Sputnik 1 to SpaceShipOne -- 10/04/04

Today ScaledComposite's SpaceShipOne successfully flew a second mission to space within a two week window, thereby winning the X Prize. They deliberately picked today because it is the 47th anniversary of the launch of Sputnik 1, the first artificial satellite.

I can remember that night. I was goofing off in our den, listening to rock & roll on the radio -- Allen Freed on 1010 WINS New York. I was fourteen years old, high school freshman, science fiction addict. There was a news report on the radio and I went outside -- a little bit chilly, like tonight, a taste of early October crispness in the air. I've just stepped out to look up at the sky just now. There is a slight overcast of thin clouds, almost more of a haziness than a real cloud cover, but it does mean that only the brightest stars are visible tonight. My memory tells me that there were more stars visible that night, but memories are fallible. I remember I wanted to look up and see it. Oh, I knew that it was not visible to the naked eye but -- perhaps the news had said that it would be over the eastern seaboard around that time (and, even assuming that they had said that, who knows if they were even close to being accurate) but I just wanted to be able to look up at the night sky and think about that, that there was a man-made object up there, orbiting the Earth. History was being made.

Of course later I would think about how if they could put a satellite into orbit, they could also use that capability to toss H-bombs at us. That was a somewhat less welcome thought.

Less than twelve years later the United States would land men on the moon.

For a little over three years we were a space-faring nation. Six lunar landings (Apollo 11 thru Apollo 17, minus Apollo 13 of course).

This past Thursday Adam (my eldest) celebrated his thirty-sixth birthday. He was a pre-schooler the last time man walked on the moon. (Once, when he was about four, he walked into the living room while Walter Cronkite was anchoring some news special. "Oh," he remarked. "Are men on the moon again?") The younger two are 19 and 22 and, of course, have never seen a lunar landing, have never seen manned space flight other than near-Earth orbital Shuttle missions and some grocery deliveries to Mir and then to the International Space Station. Adam has gone through nursery school and grade school and junior high and high school and college and several years as a freelance photographer and then working for an advertising agency and getting married and becoming a father... and in all of those years NASA has not managed to return to the moon (in fact, has lost all capability of returning to the moon), despite far superior computational capabilites and vastly improved materials science (take a look at what SpaceShipOne is made of) and yet today NASA could get a manned flight no further from the Earth than they could thirty-six years ago when Adam was born.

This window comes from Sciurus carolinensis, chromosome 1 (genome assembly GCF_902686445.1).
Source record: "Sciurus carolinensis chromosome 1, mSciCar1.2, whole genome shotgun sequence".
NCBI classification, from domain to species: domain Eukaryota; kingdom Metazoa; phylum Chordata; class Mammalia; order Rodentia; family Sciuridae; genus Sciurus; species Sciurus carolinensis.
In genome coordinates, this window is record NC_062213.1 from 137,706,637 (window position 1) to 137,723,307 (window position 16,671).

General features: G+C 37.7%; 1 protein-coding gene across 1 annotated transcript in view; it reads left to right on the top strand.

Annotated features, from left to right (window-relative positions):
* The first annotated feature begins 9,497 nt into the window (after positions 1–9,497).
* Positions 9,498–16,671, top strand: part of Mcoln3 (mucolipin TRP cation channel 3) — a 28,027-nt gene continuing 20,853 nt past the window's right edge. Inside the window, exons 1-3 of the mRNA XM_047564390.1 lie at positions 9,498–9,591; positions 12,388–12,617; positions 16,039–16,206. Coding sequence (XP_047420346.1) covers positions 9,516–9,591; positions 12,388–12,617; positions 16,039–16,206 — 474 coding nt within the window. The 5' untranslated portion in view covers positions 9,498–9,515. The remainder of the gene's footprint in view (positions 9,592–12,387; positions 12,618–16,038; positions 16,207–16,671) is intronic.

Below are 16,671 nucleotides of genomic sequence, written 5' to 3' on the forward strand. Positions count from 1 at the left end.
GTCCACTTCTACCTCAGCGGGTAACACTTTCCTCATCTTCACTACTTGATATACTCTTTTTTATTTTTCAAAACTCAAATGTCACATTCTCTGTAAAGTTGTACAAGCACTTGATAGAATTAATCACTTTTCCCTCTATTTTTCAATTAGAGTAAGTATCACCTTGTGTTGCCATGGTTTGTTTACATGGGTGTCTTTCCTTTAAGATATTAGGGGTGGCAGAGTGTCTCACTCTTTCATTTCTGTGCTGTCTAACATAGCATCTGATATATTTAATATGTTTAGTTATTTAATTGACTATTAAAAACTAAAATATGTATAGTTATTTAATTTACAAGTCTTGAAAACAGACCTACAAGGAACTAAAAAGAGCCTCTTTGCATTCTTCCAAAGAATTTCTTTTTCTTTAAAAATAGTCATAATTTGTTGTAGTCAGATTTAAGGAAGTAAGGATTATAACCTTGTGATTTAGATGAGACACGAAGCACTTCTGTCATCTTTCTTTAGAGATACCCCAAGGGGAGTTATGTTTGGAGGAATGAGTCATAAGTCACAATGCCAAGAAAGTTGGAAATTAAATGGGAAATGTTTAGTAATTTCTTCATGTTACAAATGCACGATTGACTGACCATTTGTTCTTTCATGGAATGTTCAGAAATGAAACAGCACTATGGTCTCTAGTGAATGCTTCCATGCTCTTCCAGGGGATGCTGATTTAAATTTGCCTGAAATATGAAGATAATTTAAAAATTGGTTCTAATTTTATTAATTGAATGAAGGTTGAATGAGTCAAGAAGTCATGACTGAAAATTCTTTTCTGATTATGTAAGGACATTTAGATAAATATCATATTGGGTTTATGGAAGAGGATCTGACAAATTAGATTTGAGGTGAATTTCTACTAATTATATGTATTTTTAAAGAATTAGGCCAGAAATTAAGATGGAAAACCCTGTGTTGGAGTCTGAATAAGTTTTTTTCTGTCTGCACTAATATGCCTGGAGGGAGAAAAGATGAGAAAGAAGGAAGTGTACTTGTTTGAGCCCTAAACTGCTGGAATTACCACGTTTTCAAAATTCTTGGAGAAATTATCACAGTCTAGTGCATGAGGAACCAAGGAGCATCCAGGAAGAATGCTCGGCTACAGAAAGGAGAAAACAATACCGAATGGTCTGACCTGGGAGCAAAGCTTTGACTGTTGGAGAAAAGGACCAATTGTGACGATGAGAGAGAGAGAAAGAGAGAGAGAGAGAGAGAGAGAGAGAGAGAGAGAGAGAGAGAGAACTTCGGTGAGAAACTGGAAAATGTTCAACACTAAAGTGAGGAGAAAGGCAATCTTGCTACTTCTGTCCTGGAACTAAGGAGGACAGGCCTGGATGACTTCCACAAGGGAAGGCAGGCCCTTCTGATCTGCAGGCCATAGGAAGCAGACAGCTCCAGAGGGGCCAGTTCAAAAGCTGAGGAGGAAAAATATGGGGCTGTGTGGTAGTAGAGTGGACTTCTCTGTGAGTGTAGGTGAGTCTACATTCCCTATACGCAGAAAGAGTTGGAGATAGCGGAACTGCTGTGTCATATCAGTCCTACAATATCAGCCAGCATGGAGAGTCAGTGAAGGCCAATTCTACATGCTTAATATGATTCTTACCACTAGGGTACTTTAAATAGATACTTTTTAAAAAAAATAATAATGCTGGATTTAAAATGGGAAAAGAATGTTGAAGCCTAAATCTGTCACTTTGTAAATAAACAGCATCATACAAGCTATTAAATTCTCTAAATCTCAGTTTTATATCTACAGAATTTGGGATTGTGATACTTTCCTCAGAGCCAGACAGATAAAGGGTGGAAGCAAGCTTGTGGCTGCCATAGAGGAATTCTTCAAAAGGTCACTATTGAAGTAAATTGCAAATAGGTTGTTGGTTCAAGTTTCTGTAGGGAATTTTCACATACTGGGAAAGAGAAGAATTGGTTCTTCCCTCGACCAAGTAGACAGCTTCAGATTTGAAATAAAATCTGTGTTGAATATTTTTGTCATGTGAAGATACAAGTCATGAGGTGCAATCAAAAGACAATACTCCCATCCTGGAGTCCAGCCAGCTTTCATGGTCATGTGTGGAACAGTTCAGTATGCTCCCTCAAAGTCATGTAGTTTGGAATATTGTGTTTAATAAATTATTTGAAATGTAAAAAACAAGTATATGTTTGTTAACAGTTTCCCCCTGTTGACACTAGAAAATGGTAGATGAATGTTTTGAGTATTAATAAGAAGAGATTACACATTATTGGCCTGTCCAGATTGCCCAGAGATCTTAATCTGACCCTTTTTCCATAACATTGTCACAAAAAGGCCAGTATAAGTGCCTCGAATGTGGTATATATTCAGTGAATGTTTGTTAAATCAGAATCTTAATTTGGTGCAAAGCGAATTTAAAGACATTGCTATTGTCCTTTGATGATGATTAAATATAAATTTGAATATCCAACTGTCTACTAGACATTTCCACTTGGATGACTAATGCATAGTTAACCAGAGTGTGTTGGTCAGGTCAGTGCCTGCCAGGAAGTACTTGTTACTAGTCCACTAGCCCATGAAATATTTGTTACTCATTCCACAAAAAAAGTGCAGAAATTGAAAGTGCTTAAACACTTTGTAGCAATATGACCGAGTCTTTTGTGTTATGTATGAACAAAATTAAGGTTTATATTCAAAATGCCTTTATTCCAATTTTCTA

I thought for certain that by now there would be hundreds (if not thousands) of people living on the moon, multiple scientific research stations, lunar mining, industrial prototyping, perhaps even tourism. (Hey, we're three years past 2001.)

JFK challenged NASA to put a man on the moon. LBJ turned it into a federal pork project for Texas. Congress, along with all subsequent administrations, have made NASA what it is today -- a massive multi-billion dollar federal jobs program for well-connected congressional districts and a juicy subsidy program for some aerospace defense companies.

At last private enterprise is reaching for space. Oh, sure, SpaceShipOne does not have all of the capabilities of the Shuttle -- but it cost less than one tenth of one percent of what the Shuttle program has cost -- and the next version will be bigger and better. Now Virgin Galactic is going to order space vehicles from ScaledComposites for tourist flights to the edge of space by the end of the decade. And Bigelow Aerospace is proposing a tourist-oriented hotel in orbit. And other X-prize teams, despite missing out, still intend to continue their efforts.

Private enterprise may make good on NASA's broken promise and give us the moon, the planets, the stars. Well, unless, of course, Big Nanny stops it -- you know, the bureaucratic do-gooders and the concerned activists, and the big government regulators, and John Edwards and the ambulance-chasers in the American Bar Association. And if, when you think about it, you worry about how easy it would be for them to bring all the dreams to an end and trap us all here, remember that's just in the United States. What about those thieves and back-stabbers at the U.N.? Ah well, time enough to worry about them tomorrow... for tonight I just want to think about the successes and about the potential for the future.

Go SpaceShipOne!

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